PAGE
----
Of Rainbow Dance Theatre, one educator summed it up by stating, “The programming provided students the opportunity to strengthen the body, develop self-confidence, coordination, and creativity, all while learning how diverse dance styles enable expression. Being able to participate with the dancers was great for my students.”—T. McKarcher, Lapwai para-pro. Students were able to draw connections between the value of dance as a communication style relatable to other core classroom content, “The program is so valuable, it even connected to 4th grade Reading/Literacy Units of “How important are traditions?” –Beau Woodford, Lapwai, 4th grade


The opportunity to interact with these diverse, talented, professional artists makes a life-long impression upon these young people growing up in remote locations. For most, this is the only chance they have to view and experience this type of professional artistry. Our goal is to make it personal!  Even though we primarily bus students to a large auditorium, they each get the chance to interact with the artists. They are invited on stage, or down to the gym floor to learn dance directly from professionals. This project allowed students to experience a wide and rich diversity of the art of dance, how dance can be understood, and how it relates to culture and values in a way they will never forget.

Our educators love these enriching opportunities which help them meet humanities standards that their schools lack the budget to provide. These are ongoing programs with students from grades 3-6 attending a different, rotating, genre each year, providing great exposure. Over time students gain an understanding of the various genres of dance and how cultural movement practices differ. This season both professional touring companies did a sensational job of presenting the intent behind the art which led to very different patterns of movement. Here is what one educator had to say about the Rainbow Dance project, “The engagement level for students was phenomenal and the presentation was jam-packed full of cultural universals my students have been learning about. Connections were made!” –K. Bonzo, Moscow Charter School.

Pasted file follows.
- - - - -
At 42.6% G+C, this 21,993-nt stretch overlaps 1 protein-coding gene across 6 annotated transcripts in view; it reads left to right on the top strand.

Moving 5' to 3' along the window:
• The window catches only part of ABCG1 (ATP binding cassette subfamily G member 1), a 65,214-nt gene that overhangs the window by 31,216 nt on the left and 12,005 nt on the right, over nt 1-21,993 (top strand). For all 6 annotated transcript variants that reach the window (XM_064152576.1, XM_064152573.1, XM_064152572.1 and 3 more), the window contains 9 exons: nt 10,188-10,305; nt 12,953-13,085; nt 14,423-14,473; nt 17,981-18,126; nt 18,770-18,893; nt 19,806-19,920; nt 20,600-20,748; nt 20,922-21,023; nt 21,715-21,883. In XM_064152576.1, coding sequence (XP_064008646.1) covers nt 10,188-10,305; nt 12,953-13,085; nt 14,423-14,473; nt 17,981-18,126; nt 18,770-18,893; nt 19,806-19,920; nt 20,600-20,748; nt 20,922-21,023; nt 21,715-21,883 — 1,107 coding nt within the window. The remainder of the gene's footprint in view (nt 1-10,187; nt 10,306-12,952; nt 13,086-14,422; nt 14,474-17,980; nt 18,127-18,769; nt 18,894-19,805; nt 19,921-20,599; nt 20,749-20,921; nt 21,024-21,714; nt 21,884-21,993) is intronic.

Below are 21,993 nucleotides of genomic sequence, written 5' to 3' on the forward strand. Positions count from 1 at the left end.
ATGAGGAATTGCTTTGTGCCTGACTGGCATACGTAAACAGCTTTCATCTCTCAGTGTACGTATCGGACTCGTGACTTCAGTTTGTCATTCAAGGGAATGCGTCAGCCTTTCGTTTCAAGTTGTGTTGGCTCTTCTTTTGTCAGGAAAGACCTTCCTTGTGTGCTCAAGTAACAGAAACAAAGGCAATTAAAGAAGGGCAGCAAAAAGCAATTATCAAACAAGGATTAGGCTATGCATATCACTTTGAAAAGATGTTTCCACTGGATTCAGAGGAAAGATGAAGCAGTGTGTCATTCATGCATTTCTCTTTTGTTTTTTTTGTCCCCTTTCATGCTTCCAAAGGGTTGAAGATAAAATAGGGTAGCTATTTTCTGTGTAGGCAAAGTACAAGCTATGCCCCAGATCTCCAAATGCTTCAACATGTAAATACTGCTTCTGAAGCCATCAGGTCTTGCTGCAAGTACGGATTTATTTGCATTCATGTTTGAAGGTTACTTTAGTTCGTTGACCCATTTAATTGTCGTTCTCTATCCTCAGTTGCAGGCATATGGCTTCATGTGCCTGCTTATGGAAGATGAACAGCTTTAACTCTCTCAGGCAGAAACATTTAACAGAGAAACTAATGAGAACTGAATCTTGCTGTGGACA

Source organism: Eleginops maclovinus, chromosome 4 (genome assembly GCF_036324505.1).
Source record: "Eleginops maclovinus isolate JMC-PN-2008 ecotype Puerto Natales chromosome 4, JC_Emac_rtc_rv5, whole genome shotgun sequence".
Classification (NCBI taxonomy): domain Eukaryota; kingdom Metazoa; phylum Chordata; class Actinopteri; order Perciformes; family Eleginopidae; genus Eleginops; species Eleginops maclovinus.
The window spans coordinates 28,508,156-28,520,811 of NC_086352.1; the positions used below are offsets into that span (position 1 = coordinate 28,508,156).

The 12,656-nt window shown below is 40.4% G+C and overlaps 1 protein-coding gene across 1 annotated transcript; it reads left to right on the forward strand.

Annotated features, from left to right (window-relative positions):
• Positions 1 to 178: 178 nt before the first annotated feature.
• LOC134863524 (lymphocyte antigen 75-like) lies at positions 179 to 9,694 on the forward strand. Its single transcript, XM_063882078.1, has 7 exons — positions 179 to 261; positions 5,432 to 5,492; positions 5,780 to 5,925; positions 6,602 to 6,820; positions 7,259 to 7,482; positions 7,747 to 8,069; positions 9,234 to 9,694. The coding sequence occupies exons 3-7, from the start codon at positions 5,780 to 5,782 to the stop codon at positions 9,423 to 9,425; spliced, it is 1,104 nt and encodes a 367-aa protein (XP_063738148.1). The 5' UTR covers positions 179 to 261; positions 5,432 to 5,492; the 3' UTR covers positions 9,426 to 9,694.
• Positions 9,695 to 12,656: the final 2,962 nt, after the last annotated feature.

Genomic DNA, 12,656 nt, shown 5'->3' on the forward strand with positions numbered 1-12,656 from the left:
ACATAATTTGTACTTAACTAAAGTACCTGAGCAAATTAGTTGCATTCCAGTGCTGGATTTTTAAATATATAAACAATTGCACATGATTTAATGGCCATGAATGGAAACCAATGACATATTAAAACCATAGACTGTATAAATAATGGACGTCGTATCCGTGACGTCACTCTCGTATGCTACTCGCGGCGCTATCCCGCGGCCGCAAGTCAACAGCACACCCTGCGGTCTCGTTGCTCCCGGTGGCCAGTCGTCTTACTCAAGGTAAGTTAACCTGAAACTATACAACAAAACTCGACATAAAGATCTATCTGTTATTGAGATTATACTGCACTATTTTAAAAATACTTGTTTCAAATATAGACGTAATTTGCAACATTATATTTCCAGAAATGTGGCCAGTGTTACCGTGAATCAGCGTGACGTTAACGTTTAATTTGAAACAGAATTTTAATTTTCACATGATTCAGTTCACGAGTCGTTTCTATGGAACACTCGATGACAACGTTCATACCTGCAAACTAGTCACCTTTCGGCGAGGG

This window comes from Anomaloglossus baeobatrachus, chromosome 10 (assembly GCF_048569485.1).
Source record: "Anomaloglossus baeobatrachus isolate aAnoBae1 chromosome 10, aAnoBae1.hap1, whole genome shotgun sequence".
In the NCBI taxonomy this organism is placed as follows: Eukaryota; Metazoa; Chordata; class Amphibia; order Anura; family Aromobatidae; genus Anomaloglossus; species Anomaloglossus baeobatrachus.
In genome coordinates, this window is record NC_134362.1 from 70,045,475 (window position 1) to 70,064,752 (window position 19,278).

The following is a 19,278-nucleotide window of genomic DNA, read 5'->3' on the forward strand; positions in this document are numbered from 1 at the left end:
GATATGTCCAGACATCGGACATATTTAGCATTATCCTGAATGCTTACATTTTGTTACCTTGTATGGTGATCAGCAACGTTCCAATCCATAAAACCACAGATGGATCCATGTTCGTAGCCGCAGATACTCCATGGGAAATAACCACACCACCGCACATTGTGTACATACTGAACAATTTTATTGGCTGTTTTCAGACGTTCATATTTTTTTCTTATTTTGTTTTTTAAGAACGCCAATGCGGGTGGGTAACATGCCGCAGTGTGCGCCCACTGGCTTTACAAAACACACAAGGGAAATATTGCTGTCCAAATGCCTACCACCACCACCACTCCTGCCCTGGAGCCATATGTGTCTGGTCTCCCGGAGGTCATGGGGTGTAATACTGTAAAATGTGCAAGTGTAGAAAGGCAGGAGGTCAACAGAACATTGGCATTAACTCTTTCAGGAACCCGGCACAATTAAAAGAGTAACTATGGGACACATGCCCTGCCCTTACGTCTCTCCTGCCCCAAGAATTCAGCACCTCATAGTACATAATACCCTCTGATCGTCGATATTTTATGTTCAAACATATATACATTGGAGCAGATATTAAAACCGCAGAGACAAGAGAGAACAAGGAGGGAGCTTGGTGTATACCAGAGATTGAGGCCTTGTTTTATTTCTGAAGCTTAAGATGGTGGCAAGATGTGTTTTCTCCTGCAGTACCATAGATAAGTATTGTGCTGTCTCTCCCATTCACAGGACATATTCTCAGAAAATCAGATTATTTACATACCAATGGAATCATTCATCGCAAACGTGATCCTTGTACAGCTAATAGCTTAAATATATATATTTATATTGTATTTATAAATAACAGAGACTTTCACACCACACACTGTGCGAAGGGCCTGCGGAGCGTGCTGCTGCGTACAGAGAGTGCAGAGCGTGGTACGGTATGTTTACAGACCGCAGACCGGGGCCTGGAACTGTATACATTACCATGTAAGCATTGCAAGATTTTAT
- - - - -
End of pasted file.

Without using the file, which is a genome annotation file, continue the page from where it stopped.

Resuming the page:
Though extremely challenging, this was a successful project year, rich in diversity and fresh opportunities which provided students quality access to the arts and contact with artists. Both professional dance companies brought something entirely different to this region, communicating new and exciting messages about dance and culture and molding our perspectives. This quote from a Troy Elementary school teacher expresses the value of these programs, “The main takeaways were learning that dance is a valued means of communication of culture. Students learned acceptance of different cultures and willingness to view and discuss a culture different from their own. “Ana Sullins, Troy, ID., 4th grade.

This sediment gives a glimpse into how our goals of “reaching, teaching and enriching” through the arts widen worldviews and our students’ understanding of various cultures. This in turn helps students to reflect upon their place in this world and their relationships with others.

We work very hard to bring these residencies. Ballet Victoria broke all records for time and energy in making the project happen. But in the end, our audiences were captivated by the beauty of Ballet Victoria. Of our surveyed audiences 99% responded with the highest ranking of “exceptional.”

Due to COVID-19 safety measures, our Discover Dance project moved to a virtual platform. Professional dance instructor Judy Drown created a series of 3 instructional videos sequencing the progression of the modern Hip-hop, pop n’ lock through jazz, and its early roots in African. This material was offered to all 3-6th grade educators in the 14 communities we serve. In addition, the videos were uploaded to our website along with a contest to encourage participation. In hindsight, we would have created a method for evaluation, but at that point, we were simply focused on helping educators keep students engaged.